Family: Theridiidae
Size: 4-5 mm
Distribution: India, Sri Lanka, Singapore, Malaysia, Indonesia, Myanmar, Papua New Guinea, Australia.
Habitat: Garden.

The cephalothorax is flat and smooth with a balloon shaped abdomen with its axis almost vertical and the spinnerets at the bottom. There are dark brown pentagonal patches on the abdomen etched out by white lines. The carapace is dark brown with blackish radiating streaks. From above, the abdomen is circular. Legs are thin with a few weak spines, pale whitish yellow in colour with dark brown annulations. First pair of legs are longer than others. Retreat is an inverted cone formed from a leaf which hangs in the middle of irregular web which acts as a protection for eggs also.


Theridula angula Tikader, 1970

Family: Theridiidae
Size: 3-5 mm
Distribution: India.
Habitat: Garden.

The cephalothorax is rising steadily from the rear edge to the eye region which slightly projects forwards. From above, it is almost circular rising steadily from the rear edge to the eye region which slightly projects forwards. From above, it is almost circular and about as wide as long, widely truncated at the rear and somewhat pointed at the front. From above, the abdomen is almost symmetrical diamond shaped, wider than long, with rounded corners. From side, abdomen is clearly raised and the pedicel is located roughly midway between the highest points of abdomen. The legs are thin, not particularly long, apparently free of spines, and pale yellow in colour. There are black dots on the two rounded shoulders and the posterior tip of abdomen.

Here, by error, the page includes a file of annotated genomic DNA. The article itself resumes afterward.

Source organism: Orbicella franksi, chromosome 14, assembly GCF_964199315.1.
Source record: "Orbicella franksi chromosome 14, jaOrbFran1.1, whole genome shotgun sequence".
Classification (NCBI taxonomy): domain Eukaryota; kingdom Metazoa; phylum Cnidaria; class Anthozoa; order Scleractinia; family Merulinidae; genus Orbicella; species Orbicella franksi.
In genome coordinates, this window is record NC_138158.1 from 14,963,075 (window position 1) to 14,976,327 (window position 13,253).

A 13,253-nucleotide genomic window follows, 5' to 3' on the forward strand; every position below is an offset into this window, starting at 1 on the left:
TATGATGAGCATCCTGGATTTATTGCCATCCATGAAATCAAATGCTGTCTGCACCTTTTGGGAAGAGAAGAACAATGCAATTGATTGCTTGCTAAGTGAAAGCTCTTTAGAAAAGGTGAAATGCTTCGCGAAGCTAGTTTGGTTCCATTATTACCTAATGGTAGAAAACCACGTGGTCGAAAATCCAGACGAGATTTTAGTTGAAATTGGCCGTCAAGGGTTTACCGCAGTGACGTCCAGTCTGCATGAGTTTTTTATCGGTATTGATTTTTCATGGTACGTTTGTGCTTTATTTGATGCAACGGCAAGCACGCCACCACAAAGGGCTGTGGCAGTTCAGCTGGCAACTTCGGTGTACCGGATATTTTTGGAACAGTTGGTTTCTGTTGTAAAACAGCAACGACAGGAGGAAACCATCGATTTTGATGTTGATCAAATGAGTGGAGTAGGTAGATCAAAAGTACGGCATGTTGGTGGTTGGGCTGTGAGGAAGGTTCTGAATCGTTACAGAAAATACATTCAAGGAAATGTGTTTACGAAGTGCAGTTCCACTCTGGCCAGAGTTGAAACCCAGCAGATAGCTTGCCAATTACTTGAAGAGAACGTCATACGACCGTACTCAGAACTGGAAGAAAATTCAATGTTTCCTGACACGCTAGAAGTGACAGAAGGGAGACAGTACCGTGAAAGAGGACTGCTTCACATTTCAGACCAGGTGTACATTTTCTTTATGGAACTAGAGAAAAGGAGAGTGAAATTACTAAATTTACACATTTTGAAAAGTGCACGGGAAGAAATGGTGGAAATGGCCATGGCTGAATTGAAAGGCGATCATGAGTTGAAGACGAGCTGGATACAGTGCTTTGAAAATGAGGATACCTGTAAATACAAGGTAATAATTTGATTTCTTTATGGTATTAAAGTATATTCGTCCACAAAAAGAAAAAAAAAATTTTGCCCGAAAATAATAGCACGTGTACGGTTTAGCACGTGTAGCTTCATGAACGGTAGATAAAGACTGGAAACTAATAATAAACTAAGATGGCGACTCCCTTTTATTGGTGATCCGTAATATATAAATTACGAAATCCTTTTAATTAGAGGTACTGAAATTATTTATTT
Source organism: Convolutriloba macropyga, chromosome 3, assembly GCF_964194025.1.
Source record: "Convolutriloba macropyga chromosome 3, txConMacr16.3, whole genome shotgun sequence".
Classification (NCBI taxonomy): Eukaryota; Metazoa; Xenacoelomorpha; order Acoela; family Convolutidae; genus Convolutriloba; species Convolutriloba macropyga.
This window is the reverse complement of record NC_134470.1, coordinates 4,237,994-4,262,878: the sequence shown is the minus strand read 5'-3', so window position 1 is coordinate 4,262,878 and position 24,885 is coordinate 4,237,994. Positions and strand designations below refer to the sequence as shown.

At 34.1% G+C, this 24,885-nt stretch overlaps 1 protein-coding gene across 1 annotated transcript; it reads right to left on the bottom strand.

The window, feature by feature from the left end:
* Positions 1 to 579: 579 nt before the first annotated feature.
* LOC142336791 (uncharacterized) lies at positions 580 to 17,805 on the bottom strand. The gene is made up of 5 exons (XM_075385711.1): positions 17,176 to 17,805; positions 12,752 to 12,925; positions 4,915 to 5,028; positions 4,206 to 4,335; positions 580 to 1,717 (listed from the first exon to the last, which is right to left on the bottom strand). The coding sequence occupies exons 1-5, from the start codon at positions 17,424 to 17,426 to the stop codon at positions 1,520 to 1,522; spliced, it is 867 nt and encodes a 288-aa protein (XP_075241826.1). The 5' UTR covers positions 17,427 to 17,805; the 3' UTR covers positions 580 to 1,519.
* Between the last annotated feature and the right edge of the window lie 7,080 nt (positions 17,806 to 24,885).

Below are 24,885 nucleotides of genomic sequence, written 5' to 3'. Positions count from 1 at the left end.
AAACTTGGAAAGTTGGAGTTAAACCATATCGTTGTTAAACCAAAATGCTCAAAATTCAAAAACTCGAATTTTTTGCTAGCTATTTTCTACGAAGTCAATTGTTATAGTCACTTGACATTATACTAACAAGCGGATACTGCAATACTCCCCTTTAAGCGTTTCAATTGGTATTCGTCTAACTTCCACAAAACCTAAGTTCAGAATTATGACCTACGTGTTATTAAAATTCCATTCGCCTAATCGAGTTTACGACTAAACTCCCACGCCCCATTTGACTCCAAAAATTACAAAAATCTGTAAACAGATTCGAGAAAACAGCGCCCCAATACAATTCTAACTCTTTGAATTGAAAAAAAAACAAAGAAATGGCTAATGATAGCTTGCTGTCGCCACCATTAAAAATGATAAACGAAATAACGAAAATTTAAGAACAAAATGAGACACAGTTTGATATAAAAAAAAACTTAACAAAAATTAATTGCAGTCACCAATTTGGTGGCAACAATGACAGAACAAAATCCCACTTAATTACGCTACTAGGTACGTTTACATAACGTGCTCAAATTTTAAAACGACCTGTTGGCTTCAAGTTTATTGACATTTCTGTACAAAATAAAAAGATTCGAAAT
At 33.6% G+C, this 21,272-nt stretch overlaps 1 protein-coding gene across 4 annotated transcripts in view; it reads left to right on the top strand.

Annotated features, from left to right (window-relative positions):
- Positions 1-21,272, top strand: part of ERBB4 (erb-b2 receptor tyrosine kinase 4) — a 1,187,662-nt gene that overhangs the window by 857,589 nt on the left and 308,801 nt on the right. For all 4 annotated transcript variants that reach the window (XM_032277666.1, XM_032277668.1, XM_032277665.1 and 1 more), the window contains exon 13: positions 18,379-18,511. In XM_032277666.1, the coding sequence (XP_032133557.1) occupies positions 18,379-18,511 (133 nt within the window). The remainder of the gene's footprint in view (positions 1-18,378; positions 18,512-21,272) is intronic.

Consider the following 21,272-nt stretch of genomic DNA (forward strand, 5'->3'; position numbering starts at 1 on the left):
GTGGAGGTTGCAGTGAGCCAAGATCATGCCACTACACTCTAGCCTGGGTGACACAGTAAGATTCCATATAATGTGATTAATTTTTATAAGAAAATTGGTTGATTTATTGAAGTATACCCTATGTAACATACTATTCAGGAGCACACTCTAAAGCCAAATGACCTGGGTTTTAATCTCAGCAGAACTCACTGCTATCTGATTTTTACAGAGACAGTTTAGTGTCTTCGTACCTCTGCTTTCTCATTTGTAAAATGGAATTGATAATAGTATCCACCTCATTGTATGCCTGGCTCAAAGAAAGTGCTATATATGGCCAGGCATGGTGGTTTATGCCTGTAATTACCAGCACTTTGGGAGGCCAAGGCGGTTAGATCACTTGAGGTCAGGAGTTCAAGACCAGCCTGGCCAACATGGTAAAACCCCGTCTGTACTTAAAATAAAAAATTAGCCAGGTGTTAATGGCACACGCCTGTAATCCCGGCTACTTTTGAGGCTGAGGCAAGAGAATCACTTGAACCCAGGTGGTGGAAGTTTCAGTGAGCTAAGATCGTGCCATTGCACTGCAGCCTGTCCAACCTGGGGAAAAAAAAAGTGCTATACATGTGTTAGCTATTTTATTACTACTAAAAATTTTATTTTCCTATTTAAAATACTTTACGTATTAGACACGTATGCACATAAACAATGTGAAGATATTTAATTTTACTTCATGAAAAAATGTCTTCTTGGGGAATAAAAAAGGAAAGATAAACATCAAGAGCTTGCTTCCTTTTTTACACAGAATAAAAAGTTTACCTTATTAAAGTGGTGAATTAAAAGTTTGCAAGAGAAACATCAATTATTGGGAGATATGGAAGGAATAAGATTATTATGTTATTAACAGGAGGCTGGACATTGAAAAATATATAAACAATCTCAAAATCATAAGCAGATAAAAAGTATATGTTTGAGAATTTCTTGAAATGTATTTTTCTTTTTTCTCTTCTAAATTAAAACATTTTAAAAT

Family: Thomisidae


Amyciaea forticeps (O. P.-Cambridge, 1873)

Family: Thomisidae
Size: 4-6 mm
Distribution: India, Sri Lanka, China, Malaysia.
Habitat: Foliage.

These are Oecophylla (weaver ants) like spiders with brown orange colour. The smooth cephalothorax is high, thoracic slope being steep with the sides and the tall clypeus almost vertical. The eye region is flattish. Shape of the cephalothorax is somewhat similar to the abdomen of ant. The abdomen is globular, slightly tapering anteriorly and steep posteriorly. On the rear end of the abdomen, there are two circular black dots near the top. When viewed from behind, the shape of the abdomen together with the black dots is remarkably similar to the head and eyes of an ant. The legs are long and thin without spines with orange colour. Their movement is characterized by the raised first pair of legs resembling the antennae of ants.


Camaricus formosus Thorell, 1887

Family: Thomisidae
Size: 4-6 mm
Distribution: India, Sri Lanka, Vietnam, Sumatra, China, Philippines.
Habitat: Green leaves and flowers.